Data is everywhere. Everything is being measured, scoped and monitored providing you with endless piles of numbers and reports — but where is the value? Hidden in that data are the insights required to make better decisions: the a-ha moments that bring you higher profits, happier customers and more consistent results. Data matters. But what you do with it matters even more.
When Netflix recommends a movie or television show you might like, when Google predicts the optimal time to purchase an airline ticket or when Walmart tailors offerings to each individual online customers, these are all examples of finding value in data.
The Big Problems with Data
Before you can start finding value in data, you need to overcome a few “big” data issues.
There is a lot of it.
You have probably heard the term “big data”. The most common interpretation is that there is a LOT of data. It could be decades of statistics about weather, sports teams or world markets. It could be spreadsheets and unstructured files sitting on your company’s computers. It could be real-time sensor readings along your supply chains or manufacturing processes. The problem is not just the size of data, but that it is everywhere as well.
The big problem with big data goes beyond how much you have — it’s how to keep it structured, validated and organized so your employees can access it and extract value from it; now and in the future.
There is more of it every day.
You may have also heard of the Internet of Things (IoT). It seems like every day, a new device is being called “smart” because it measures, reacts and reports on aspects of its operation. Smart thermostats? Yup. Internet-enabled refrigerators? Already here. This means that for all the data you have now, you should expect to have more. Lots more. And that’s a good thing… as long as you can keep up with it by moving your analytics closer to the edge.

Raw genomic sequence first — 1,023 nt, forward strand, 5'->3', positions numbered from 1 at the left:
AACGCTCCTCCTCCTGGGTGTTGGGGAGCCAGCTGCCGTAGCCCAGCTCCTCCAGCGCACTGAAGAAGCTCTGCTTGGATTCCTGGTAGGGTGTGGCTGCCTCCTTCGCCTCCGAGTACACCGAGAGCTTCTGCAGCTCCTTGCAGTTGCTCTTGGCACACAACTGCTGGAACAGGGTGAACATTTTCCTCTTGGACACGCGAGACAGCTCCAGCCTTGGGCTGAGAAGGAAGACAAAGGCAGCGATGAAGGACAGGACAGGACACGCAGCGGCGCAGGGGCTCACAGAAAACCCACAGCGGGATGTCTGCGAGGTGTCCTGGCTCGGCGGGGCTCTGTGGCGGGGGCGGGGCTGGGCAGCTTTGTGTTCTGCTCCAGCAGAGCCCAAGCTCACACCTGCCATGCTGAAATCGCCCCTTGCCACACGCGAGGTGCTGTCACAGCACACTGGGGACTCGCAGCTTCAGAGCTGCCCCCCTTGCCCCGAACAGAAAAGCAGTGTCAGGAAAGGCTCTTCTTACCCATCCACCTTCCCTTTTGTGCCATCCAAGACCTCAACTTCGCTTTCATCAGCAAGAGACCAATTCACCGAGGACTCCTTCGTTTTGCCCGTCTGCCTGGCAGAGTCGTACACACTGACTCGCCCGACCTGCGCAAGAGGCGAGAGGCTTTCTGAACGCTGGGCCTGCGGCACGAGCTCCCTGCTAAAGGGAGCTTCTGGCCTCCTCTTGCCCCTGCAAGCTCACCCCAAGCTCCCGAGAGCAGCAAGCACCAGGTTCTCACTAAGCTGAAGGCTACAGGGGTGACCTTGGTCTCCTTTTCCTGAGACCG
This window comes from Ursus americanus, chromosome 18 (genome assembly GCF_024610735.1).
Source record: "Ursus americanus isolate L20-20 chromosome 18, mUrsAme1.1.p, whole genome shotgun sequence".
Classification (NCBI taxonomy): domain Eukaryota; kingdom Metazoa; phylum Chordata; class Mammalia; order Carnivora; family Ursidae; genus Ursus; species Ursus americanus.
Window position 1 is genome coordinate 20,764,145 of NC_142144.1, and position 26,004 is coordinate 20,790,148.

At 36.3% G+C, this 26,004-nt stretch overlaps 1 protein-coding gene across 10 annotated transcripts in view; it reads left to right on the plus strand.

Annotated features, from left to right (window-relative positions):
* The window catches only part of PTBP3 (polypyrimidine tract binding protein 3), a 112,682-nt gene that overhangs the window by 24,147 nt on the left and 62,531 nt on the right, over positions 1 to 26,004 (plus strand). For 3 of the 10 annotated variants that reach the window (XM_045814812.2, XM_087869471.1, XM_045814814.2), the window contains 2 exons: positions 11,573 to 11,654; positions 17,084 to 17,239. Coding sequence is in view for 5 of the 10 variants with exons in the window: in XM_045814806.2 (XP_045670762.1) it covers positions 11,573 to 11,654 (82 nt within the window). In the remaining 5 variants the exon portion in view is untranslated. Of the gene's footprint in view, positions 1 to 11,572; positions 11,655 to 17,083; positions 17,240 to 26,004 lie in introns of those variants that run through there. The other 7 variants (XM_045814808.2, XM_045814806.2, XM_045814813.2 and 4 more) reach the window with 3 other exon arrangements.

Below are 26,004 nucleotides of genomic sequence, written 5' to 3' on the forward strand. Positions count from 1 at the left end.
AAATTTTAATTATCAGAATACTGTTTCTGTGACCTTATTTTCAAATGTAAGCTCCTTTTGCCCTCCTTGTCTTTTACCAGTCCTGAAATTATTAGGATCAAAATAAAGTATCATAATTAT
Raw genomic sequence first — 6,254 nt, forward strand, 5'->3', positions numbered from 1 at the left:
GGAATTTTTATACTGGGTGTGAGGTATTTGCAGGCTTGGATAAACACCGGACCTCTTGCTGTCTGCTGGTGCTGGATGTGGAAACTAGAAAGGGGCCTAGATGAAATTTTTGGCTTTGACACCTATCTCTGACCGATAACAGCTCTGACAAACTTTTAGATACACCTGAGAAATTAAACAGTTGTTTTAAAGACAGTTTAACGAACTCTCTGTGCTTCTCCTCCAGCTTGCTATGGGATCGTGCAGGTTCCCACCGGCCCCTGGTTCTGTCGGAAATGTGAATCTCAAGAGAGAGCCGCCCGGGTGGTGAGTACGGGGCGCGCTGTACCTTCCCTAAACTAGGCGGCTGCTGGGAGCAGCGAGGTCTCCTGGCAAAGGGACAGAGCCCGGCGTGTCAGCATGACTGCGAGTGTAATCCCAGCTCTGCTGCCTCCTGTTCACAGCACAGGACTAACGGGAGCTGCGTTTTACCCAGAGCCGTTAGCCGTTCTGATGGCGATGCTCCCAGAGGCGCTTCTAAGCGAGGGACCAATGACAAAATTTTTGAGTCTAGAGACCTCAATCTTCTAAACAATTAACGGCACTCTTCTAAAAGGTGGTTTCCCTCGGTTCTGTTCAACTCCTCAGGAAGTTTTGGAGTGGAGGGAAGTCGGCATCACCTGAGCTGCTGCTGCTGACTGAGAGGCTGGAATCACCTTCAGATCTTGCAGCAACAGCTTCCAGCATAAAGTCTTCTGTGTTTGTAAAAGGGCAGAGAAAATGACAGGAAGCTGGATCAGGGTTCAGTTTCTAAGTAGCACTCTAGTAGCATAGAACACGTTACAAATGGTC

Another big problem with big data is that you need to be able to process an ever-increasing flow at an ever-increasing rate – the more timely your response the more value you can extract.
It takes many different forms.
What do you picture when you think of data? You probably start by picturing tables, spreadsheets, log files and databases. These are the data sources that we have historically been comfortable working with, but today we have vast amounts of data that don’t neatly present themselves as columns of numbers – things like images, videos, sensors, articles, websites and social media posts. How do you process this data?
The third problem with big data is that most of it is unstructured. They say a picture is worth a thousand words, so if you can harness the information in pictures and sounds and words, there’s even more value to be extracted.
And you need to be able to trust it.
Did the sensors measuring things account for the glob of glub floating past them? Did the data connection go offline for a few hours thanks to a power outage or Internet hacker? And how much do you trust that summary from your data partner? Skips and blips happen, so when you go to look at all of this data you’ve collected, you need to ask yourself — how much can you rely on it?